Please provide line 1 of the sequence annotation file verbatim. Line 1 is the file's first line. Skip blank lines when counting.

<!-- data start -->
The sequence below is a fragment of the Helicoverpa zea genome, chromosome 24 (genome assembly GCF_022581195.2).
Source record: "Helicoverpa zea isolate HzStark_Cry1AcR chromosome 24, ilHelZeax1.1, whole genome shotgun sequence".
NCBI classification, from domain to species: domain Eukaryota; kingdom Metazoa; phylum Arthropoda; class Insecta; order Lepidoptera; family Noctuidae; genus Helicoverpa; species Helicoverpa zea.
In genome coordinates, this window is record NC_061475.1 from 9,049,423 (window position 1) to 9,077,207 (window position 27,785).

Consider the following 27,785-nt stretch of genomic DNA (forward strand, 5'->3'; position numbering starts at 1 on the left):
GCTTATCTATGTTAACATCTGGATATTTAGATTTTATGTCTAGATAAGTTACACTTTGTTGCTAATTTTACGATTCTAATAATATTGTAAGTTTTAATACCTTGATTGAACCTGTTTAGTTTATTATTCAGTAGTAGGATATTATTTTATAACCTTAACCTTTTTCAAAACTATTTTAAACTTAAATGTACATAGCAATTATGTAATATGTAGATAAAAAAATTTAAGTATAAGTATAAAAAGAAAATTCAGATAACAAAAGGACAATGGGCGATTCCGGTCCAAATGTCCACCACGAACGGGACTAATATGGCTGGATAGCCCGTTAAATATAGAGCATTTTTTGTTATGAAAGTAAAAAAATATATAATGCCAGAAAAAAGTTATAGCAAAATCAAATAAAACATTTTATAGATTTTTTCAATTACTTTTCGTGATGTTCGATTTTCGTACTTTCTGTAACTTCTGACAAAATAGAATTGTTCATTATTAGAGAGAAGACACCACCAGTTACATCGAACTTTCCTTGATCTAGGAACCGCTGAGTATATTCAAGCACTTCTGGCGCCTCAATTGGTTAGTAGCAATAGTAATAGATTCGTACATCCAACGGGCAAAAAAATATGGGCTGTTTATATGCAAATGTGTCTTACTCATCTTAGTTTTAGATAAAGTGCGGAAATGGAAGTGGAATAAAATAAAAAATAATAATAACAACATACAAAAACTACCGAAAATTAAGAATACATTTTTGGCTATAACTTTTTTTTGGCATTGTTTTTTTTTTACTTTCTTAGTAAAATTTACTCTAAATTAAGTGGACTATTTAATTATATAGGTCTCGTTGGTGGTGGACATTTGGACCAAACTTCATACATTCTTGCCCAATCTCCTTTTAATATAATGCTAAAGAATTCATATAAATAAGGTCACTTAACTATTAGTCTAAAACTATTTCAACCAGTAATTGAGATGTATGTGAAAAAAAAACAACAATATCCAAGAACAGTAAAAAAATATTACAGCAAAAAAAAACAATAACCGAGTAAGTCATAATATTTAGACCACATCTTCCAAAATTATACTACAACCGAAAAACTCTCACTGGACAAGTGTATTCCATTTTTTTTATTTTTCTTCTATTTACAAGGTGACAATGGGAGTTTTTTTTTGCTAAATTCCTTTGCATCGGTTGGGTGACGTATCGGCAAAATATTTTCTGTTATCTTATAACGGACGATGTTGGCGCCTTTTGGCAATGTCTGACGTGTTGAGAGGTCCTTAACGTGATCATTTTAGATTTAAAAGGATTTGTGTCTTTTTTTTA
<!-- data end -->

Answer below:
The sequence below is a fragment of the Helicoverpa zea genome, chromosome 24 (genome assembly GCF_022581195.2).